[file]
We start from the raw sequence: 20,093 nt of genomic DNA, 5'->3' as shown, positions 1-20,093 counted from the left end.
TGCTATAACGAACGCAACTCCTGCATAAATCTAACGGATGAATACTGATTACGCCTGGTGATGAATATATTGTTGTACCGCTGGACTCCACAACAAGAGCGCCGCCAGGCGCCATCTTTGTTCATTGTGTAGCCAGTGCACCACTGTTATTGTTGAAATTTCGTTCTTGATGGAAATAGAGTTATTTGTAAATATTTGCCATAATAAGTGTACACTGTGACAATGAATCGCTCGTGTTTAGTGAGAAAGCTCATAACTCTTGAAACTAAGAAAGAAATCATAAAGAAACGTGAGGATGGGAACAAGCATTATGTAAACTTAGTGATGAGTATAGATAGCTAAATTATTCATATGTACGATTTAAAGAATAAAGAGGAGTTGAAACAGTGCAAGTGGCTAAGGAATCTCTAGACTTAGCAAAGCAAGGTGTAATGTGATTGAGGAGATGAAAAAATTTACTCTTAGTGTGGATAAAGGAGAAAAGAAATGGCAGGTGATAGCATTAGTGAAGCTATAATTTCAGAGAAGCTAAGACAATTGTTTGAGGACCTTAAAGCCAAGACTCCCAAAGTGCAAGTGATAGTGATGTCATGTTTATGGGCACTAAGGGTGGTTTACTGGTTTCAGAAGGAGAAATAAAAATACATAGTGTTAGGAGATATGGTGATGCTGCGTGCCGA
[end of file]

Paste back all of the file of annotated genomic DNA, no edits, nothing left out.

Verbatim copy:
We start from the raw sequence: 20,093 nt of genomic DNA, 5'->3' as shown, positions 1-20,093 counted from the left end.
TGCTATAACGAACGCAACTCCTGCATAAATCTAACGGATGAATACTGATTACGCCTGGTGATGAATATATTGTTGTACCGCTGGACTCCACAACAAGAGCGCCGCCAGGCGCCATCTTTGTTCATTGTGTAGCCAGTGCACCACTGTTATTGTTGAAATTTCGTTCTTGATGGAAATAGAGTTATTTGTAAATATTTGCCATAATAAGTGTACACTGTGACAATGAATCGCTCGTGTTTAGTGAGAAAGCTCATAACTCTTGAAACTAAGAAAGAAATCATAAAGAAACGTGAGGATGGGAACAAGCATTATGTAAACTTAGTGATGAGTATAGATAGCTAAATTATTCATATGTACGATTTAAAGAATAAAGAGGAGTTGAAACAGTGCAAGTGGCTAAGGAATCTCTAGACTTAGCAAAGCAAGGTGTAATGTGATTGAGGAGATGAAAAAATTTACTCTTAGTGTGGATAAAGGAGAAAAGAAATGGCAGGTGATAGCATTAGTGAAGCTATAATTTCAGAGAAGCTAAGACAATTGTTTGAGGACCTTAAAGCCAAGACTCCCAAAGTGCAAGTGATAGTGATGTCATGTTTATGGGCACTAAGGGTGGTTTACTGGTTTCAGAAGGAGAAATAAAAATACATAGTGTTAGGAGATATGGTGATGCTGCGTGCCGA